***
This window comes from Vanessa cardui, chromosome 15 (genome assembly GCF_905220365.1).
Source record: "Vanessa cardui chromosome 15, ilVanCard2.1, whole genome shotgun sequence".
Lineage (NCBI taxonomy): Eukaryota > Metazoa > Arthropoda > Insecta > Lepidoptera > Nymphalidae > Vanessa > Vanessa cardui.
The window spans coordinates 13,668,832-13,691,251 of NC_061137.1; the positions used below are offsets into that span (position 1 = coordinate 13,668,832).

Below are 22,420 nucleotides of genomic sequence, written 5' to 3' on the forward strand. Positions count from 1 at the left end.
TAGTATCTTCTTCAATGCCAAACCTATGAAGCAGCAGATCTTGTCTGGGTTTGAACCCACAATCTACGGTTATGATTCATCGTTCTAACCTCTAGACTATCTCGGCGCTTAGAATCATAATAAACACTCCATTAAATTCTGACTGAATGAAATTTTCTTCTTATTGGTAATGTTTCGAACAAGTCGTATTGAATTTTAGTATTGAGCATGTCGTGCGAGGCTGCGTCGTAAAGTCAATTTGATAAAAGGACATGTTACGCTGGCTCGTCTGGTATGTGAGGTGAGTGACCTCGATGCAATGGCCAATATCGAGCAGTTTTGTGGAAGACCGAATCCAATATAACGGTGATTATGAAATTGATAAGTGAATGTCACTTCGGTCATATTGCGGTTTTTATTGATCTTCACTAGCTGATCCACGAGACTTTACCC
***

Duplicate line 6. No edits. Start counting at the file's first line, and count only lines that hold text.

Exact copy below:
TAGTATCTTCTTCAATGCCAAACCTATGAAGCAGCAGATCTTGTCTGGGTTTGAACCCACAATCTACGGTTATGATTCATCGTTCTAACCTCTAGACTATCTCGGCGCTTAGAATCATAATAAACACTCCATTAAATTCTGACTGAATGAAATTTTCTTCTTATTGGTAATGTTTCGAACAAGTCGTATTGAATTTTAGTATTGAGCATGTCGTGCGAGGCTGCGTCGTAAAGTCAATTTGATAAAAGGACATGTTACGCTGGCTCGTCTGGTATGTGAGGTGAGTGACCTCGATGCAATGGCCAATATCGAGCAGTTTTGTGGAAGACCGAATCCAATATAACGGTGATTATGAAATTGATAAGTGAATGTCACTTCGGTCATATTGCGGTTTTTATTGATCTTCACTAGCTGATCCACGAGACTTTACCC